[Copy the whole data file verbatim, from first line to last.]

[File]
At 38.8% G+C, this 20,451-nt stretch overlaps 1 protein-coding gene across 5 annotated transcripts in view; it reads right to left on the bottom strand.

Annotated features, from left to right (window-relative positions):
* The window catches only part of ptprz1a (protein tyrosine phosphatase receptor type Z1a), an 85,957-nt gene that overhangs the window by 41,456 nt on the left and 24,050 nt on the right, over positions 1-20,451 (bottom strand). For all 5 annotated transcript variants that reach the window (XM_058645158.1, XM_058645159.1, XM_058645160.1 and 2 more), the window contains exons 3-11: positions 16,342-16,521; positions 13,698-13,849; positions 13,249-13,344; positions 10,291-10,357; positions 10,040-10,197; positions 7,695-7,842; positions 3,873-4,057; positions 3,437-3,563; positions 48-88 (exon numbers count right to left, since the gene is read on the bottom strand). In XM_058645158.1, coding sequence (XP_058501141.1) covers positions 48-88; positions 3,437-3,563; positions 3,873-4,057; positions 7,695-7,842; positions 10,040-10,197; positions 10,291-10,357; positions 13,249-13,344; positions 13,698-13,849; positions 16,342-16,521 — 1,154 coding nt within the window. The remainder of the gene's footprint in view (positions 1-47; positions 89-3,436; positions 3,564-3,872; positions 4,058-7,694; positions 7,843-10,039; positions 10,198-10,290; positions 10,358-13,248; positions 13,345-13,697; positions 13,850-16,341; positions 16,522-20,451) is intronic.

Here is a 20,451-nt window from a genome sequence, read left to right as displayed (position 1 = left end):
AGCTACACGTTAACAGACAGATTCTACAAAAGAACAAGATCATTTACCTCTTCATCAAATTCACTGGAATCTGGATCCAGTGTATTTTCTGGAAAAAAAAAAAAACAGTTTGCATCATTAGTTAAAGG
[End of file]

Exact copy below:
At 38.8% G+C, this 20,451-nt stretch overlaps 1 protein-coding gene across 5 annotated transcripts in view; it reads right to left on the bottom strand.

Annotated features, from left to right (window-relative positions):
* The window catches only part of ptprz1a (protein tyrosine phosphatase receptor type Z1a), an 85,957-nt gene that overhangs the window by 41,456 nt on the left and 24,050 nt on the right, over positions 1-20,451 (bottom strand). For all 5 annotated transcript variants that reach the window (XM_058645158.1, XM_058645159.1, XM_058645160.1 and 2 more), the window contains exons 3-11: positions 16,342-16,521; positions 13,698-13,849; positions 13,249-13,344; positions 10,291-10,357; positions 10,040-10,197; positions 7,695-7,842; positions 3,873-4,057; positions 3,437-3,563; positions 48-88 (exon numbers count right to left, since the gene is read on the bottom strand). In XM_058645158.1, coding sequence (XP_058501141.1) covers positions 48-88; positions 3,437-3,563; positions 3,873-4,057; positions 7,695-7,842; positions 10,040-10,197; positions 10,291-10,357; positions 13,249-13,344; positions 13,698-13,849; positions 16,342-16,521 — 1,154 coding nt within the window. The remainder of the gene's footprint in view (positions 1-47; positions 89-3,436; positions 3,564-3,872; positions 4,058-7,694; positions 7,843-10,039; positions 10,198-10,290; positions 10,358-13,248; positions 13,345-13,697; positions 13,850-16,341; positions 16,522-20,451) is intronic.

Here is a 20,451-nt window from a genome sequence, read left to right as displayed (position 1 = left end):
AGCTACACGTTAACAGACAGATTCTACAAAAGAACAAGATCATTTACCTCTTCATCAAATTCACTGGAATCTGGATCCAGTGTATTTTCTGGAAAAAAAAAAAAACAGTTTGCATCATTAGTTAAAGG